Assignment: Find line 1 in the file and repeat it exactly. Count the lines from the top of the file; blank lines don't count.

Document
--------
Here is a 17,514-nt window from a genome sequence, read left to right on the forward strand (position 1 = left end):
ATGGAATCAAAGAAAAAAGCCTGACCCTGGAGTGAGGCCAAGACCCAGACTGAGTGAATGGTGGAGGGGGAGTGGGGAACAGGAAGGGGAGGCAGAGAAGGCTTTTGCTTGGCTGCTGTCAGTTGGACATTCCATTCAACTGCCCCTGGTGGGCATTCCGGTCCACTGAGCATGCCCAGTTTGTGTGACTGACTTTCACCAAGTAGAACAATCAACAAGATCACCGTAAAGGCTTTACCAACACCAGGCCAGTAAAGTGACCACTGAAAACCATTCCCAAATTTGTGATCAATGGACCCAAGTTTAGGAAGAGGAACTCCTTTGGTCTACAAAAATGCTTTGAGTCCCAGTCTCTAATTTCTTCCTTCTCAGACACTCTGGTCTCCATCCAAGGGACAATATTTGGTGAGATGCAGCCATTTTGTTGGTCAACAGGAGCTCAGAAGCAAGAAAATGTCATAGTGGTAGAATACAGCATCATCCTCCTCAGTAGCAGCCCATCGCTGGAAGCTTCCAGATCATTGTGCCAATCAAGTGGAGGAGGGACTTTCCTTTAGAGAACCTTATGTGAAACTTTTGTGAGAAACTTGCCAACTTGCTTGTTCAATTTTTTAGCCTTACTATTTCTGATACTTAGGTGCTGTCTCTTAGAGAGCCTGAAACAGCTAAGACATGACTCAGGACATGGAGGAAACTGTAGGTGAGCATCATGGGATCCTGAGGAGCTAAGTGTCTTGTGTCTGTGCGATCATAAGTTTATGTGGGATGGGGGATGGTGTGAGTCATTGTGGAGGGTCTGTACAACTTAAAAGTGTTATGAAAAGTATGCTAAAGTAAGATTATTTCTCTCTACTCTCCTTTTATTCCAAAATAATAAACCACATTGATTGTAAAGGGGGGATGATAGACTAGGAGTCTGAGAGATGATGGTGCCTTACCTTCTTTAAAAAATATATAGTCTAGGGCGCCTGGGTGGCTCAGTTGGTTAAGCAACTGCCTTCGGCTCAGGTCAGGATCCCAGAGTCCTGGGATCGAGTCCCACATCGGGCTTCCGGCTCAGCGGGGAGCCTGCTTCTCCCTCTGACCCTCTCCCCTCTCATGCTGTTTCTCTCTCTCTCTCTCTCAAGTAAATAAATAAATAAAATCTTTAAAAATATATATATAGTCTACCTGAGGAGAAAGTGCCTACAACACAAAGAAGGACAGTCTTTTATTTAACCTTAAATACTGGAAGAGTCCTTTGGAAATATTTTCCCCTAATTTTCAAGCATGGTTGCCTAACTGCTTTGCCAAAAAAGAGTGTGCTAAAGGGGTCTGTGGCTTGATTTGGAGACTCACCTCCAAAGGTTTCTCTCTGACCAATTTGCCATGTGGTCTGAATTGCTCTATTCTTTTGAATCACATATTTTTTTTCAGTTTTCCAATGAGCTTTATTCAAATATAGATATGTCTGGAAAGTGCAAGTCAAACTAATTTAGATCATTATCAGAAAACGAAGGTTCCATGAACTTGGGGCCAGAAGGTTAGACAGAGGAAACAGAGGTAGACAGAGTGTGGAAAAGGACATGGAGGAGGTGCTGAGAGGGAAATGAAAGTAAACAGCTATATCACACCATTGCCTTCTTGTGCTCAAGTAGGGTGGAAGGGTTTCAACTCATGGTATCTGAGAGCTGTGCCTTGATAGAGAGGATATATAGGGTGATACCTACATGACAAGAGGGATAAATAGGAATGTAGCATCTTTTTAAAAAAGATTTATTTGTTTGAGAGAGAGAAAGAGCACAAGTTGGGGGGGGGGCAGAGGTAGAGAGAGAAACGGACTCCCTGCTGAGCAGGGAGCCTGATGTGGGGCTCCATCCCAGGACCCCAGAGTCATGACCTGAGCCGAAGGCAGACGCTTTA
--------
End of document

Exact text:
Here is a 17,514-nt window from a genome sequence, read left to right on the forward strand (position 1 = left end):